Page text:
I don’t remember much of the conversation during the rest of the meal. It was just one of countless family gatherings, unremarkable, except for that one moment. And that moment has stuck with me, not because of what my father said, although I am proud of him for being the person he was. It was the look in Brady’s eyes, prepared for the wrong response, accepting of the right one.

That was the moment when racism and bigotry became very real to me, because a lifetime of their effects showed in Brady’s eyes. I cannot speak for Black experience, and I wouldn’t presume to try to do so, but I did get a glimpse of it that day. That brought an acute awareness of racism and bigotry that has stuck with me all my life.

That made his advice to me even more touching and personal. I realized he had already lived a lifetime by that wisdom. “Pace yourself. It’s gonna be a long day.”

An Unexpected Diversity

February 19, 2016 4:48 pm


As soon as I pulled the old photo out of the box the other day, I remembered it and the day, decades before, that my aunt first showed it to me. We had been going through old family photos and she was telling me who each person was and how they were related to me. When we came to that photo, it surprised me, and I asked about their connection to the family.

“That’s Uncle Hat and Aunt Callie.”

I hesitated, wondering if those titles she used were just the familiar dismissive ones given to Black people in that era.

“No, that’s Uncle Harrison Anthony and Aunt Callie Boren Anthony. They’re family.”

My father and my Aunt Dabba’s grandparents, on their mother’s side, were Byrd Follis Anthony and Allie Boren Anthony. So Uncle Hat and Aunt Callie were related to their mother on both sides of her family.

My family is from a small, rural county in Kentucky. The Dowells, Anthonys and Borens settled a corner of it called New Roe, which sits right on the Tennessee border. It is such a conservative area now, it was surprising to find these relatives in the family tree. They were cherished members of the family to have their photo saved for generations with all the other family photos.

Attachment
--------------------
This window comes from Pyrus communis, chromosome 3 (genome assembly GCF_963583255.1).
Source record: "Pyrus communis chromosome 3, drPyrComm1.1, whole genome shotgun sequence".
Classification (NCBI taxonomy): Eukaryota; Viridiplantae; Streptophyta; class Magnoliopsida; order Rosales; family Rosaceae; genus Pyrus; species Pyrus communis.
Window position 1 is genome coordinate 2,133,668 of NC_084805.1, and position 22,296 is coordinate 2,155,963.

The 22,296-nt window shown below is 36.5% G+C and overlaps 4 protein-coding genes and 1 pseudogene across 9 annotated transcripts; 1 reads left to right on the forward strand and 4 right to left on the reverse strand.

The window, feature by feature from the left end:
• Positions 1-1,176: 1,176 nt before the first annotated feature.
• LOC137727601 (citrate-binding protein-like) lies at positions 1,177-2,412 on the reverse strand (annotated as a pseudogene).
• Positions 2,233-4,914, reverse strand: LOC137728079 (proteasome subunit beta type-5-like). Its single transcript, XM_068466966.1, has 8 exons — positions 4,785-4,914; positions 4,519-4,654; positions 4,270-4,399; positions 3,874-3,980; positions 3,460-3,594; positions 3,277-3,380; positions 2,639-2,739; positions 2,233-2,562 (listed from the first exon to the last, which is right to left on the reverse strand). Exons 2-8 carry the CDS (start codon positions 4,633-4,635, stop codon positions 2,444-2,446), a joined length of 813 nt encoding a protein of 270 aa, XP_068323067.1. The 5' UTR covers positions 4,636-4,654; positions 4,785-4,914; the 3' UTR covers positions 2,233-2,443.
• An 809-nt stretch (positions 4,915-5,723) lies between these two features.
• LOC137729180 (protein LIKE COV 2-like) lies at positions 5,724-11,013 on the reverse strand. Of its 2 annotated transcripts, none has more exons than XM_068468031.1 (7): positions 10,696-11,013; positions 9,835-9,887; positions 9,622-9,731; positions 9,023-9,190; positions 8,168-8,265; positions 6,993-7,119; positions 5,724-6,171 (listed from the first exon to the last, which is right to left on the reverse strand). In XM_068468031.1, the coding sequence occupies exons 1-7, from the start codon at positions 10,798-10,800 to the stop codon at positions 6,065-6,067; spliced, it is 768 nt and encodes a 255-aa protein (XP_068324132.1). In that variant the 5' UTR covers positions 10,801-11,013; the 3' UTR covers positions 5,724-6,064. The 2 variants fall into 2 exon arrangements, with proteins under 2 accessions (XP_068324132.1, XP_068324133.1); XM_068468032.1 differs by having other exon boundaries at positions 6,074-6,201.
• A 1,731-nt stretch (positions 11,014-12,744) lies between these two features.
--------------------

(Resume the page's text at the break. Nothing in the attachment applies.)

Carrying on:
After rediscovering the photo, I had to find out more about Uncle Hat and Aunt Callie. Going through census records from the 1800s, I found Harrison Anthony and his family in the 1870 census. He was six years old, having been born in 1864. His parents were David Anthony, Mulatto, and Adaline Anthony, Black, and he had four siblings. Mulatto was the archaic, slave culture term for biracial. They were listed in the census very near to Byrd and Allie Anthony’s household, so they were probably close neighbors. I couldn’t find Aunt Callie and her family listed in the census.

I searched through the rest of the New Roe 1870 census records and later censuses to see if there were other Black families. There were many other families in the area listed as Mulatto or Black or a combination. They seemed to all be concentrated in that part of the county. I would never have expected there to have been such racial diversity in that area in the late 1800s.

In fact, it was amazing, for the area had been patrolled by post-war Confederate Regulators, vigilantes who robbed and murdered on both sides of the Kentucky-Tennessee border. The Regulators killed my great-grandfather Martin Van Buren Dowell there in the early 1880s for some reason I could never discover. It was possibly because he had served in the Union Army. They shot him through a window while he was inside his house, then dragged his body out and threw it in the pig pen. I found court records showing the murderers were arraigned, but they were never prosecuted and the case was dropped.

The smiling faces of Uncle Hat and Aunt Callie indicate that they had a happy life together. He was a carpenter or builder of some sort, judging by his work clothes and the variety of lumber in the background of the photo. I found Uncle Hat’s death record; he died in 1935 at the age of 70 and Aunt Callie was listed as his wife, so they had many years together.

Aunt Dabba was born in 1913 and she told stories about what a close community there was in New Roe when she was growing up. Even though there was a White school and a Black school, she said each one would do a play every month and invite the other school and the community. Neighbors would bring lanterns to light the play. If the weather was warm, the play was outside and they brought quilts to spread on the ground to sit on.

I have discovered many interesting stories in my family’s past; this was one of the most intriguing. I would love to be able to talk to Uncle Hat and Aunt Callie and my great-grandparents to find out how that little pocket of diversity thrived in such a dangerous area and in a time of such cultural strife. I am proud of them all for living their lives together in harmony.